A Downside to Big Data and Data Mining for Marketers


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By now anyone who is a marketing professional knows that analytics, big data, data mining etc. are key tools that must be mastered. Unfortunately for too many it has become a crutch or excuse to stop thinking. Another downside is that too many marketers spend even less time than they did before “observing the native in its natural habitat.” They are relying almost exclusively on “data” to drive their decisions. I am a fan of data driven marketing, just not exclusively.

Another “downside” to this reliance on data is unintended consequences. Facebook has been selling ads for a while. One of the things businesses like about advertising on Facebook is the ability to target specific audiences. Facebook really does have way more information about their users than most users want to realize. That information is provided to advertisers to target. So far, so good.

However, this reliance on data by the people at Facebook caused a hugely embarrassing situation for them: turns out you could target people who hate Jews specifically. Turns out one of the targeting options was field of study. Over 2,000 people had listed their field of study as “Jew hater.” In addition the algorithms that Facebook used to help their advertisers target the right people included “why Jews rule the world” and “burn Jews” as fields of study that could be correlated to Jew haters.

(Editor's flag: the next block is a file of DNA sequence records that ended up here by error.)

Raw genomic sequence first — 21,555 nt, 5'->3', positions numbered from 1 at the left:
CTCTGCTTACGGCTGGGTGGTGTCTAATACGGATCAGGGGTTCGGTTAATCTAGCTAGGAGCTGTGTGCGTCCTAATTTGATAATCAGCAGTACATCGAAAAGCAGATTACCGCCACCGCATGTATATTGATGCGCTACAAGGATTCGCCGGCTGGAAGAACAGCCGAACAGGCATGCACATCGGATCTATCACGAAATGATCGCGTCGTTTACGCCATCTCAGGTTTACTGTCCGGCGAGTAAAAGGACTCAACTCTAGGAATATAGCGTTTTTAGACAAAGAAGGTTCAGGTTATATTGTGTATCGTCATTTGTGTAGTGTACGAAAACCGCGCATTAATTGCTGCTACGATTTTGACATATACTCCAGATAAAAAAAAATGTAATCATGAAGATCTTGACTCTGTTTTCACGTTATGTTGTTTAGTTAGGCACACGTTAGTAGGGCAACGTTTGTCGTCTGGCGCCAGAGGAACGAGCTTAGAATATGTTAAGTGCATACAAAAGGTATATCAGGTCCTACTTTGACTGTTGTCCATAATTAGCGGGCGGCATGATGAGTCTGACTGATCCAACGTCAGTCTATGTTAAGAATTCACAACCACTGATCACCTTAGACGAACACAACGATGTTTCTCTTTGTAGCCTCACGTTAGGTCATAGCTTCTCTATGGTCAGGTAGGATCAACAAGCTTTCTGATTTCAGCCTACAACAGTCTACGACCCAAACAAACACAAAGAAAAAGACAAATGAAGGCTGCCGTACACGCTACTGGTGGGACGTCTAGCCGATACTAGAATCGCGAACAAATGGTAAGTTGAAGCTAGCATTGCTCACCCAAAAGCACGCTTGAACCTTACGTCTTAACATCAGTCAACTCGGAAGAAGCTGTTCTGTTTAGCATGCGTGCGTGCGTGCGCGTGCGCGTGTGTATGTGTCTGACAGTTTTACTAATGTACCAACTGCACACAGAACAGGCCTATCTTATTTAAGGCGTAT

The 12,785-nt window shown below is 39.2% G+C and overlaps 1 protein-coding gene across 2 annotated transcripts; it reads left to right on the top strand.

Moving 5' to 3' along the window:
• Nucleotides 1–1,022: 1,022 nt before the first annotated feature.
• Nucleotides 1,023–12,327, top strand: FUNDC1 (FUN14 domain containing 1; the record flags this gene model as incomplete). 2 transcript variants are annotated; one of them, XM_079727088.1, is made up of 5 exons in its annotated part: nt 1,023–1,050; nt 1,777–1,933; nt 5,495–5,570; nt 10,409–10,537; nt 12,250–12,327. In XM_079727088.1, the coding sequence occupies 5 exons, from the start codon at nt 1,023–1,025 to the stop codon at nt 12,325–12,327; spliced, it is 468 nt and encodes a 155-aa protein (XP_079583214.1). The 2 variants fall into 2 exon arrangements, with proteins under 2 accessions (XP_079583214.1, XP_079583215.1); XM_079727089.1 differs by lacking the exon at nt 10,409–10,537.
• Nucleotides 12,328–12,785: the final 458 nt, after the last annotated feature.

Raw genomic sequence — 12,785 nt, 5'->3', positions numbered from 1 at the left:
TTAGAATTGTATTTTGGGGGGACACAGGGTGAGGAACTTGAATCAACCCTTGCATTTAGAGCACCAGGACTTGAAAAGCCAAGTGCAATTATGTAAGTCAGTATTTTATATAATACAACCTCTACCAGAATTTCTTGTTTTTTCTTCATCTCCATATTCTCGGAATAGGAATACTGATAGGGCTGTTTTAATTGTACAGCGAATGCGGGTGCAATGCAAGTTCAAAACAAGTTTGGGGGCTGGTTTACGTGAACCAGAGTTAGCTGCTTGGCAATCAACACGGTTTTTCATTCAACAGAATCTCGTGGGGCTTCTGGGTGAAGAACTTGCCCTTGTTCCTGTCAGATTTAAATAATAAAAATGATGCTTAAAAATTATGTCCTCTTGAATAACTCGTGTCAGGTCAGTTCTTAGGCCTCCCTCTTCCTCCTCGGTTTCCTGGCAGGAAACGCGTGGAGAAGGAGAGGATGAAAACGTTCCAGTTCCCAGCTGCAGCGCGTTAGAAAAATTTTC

Did Facebook offer this service on purpose? Of course not. In fact they have removed field of study as a targeting choice. Previously, their data had allowed people to exclude certain ethnic groups from their ads. They stopped that eventually as well.

How did this happen? Reliance on big data and suspension of critical thinking in my opinion. Data is good. Data without critical thinking and first hand observation as a supplement, can be misleading.



  1. Mitchell, this is a very good and important blog. It is important that we remember customers are humans, not computers. And, as humans, they are ever-changing, not static. As Tom Peters wrote, “Customers perceive service in their own unique, idiosyncratic, emotional, irrational, end-of-the-day, and totally human terms. Perception is all there is!” Big data is valuable but incomplete. Imagine managing your interpersonal decisions and relationships at home with only big data available gleaned through surveys and demographic data! It all might be accurate but ineffective!!

  2. There is always potential danger, via missed opportunities or pitfalls, with over-reliance on any single source of decision-supporting input or insight. The best marketing decisions are usually based on converging multiple streams, or sources, of information, some of which is structured, some unstructured.

  3. Hi Mitchell: thanks for posting this thoughtful blog. I believe many companies get wowed by possibility of good outcomes, and overlook the negative. But project management practices must include identifying what’s uncertain, and when the risks are significant, making sure measures are in place to mitigate them. This is especially important with information technology.

    An armchair analysis of the scenario you described with Facebook suggests that the potential for nefarious use was not understood or identified, and that the company’s risk-analysis rigor was possibly inadequate.

    This serves as an important ‘lesson-learned’ for other companies adopting new procedures, processes, and technologies: every alleged solution always creates new problems. It’s important to determine what they might be.


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